By Emsie Erastus |Digital Rights and Inclusion Media Fellow 2021

Human Rights online, Violations and Government Responses to the COVID-19 Pandemic

Par | Plaidoyer, Droits numériques, DRIMF, Politique de TIC, Liberté d'Internet

In Zimbabwe, there are an estimated 4.81 million internet users with 980 thousand social media users as of January 2020. The circulation of fake news regarding the pandemic is a key concern, and this has been met with a strong response from African governments. In Zimbabwe, the president has warned that a penalty of 20 years in jail will be leveled against anyone circulating fake news on social media. The penalty is excessive and criminal defamation laws are discouraged in the protection of freedom of expression. 

The Covid 19 pandemic saw a flood of information being published online. Print media moved online and the period saw a rise in citizen journalism as many people were home with plenty of time. News on politics and corruption were broken online, which gave the news more reach than it had before the pandemic, and this to some extent rattled those in power and state authorities.

Many African countries, Zimbabwe included while grappling with containing the virus in its early days were involved in activities that violated online and digital rights of citizens. The internet has for example been used to share information  through contact tracing, surveillance, collecting information and contact details of people via mobile telephone networks.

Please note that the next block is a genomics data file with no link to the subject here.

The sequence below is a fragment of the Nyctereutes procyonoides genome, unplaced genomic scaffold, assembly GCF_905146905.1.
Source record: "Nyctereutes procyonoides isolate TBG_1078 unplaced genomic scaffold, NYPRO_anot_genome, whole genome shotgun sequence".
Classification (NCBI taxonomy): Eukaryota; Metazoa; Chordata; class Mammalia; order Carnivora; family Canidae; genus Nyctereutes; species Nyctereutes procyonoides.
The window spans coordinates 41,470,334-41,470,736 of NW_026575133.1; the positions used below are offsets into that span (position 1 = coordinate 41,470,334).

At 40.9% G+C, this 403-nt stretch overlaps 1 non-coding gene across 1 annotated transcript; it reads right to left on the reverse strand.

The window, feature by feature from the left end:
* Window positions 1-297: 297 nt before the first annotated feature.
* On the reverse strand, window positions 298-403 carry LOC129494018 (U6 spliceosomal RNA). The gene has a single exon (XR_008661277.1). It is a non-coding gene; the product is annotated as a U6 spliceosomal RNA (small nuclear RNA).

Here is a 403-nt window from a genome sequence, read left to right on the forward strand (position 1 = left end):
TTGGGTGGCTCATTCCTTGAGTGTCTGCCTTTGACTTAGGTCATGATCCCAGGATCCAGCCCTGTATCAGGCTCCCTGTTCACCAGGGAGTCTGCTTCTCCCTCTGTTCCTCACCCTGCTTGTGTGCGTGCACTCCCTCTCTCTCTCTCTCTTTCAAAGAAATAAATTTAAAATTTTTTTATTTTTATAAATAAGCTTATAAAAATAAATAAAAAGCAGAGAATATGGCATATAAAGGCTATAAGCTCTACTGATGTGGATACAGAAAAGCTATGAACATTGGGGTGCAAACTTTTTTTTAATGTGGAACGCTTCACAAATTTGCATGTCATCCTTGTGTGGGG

Nigeria for example attempted data surveillance with mobile applications, and announced flight details of people whom they had difficult tracking. In Kenya, nude photographs of COVID-19 patients were posted and shared on social media. 

In South Africa, cell phone operators agreed to release customers data to the government of South Africa and also set new regulations criminalising disinformation on the COVID-19 outbreak.

In Zimbabwe some of the fake news circulating on social media includes statements such as, “drinking alcohol will kill the coronavirus’ , it’s ok to share facemasks’, ‘Africans cannot get Covid 19’ and also that exercise will protect people from COVID-19.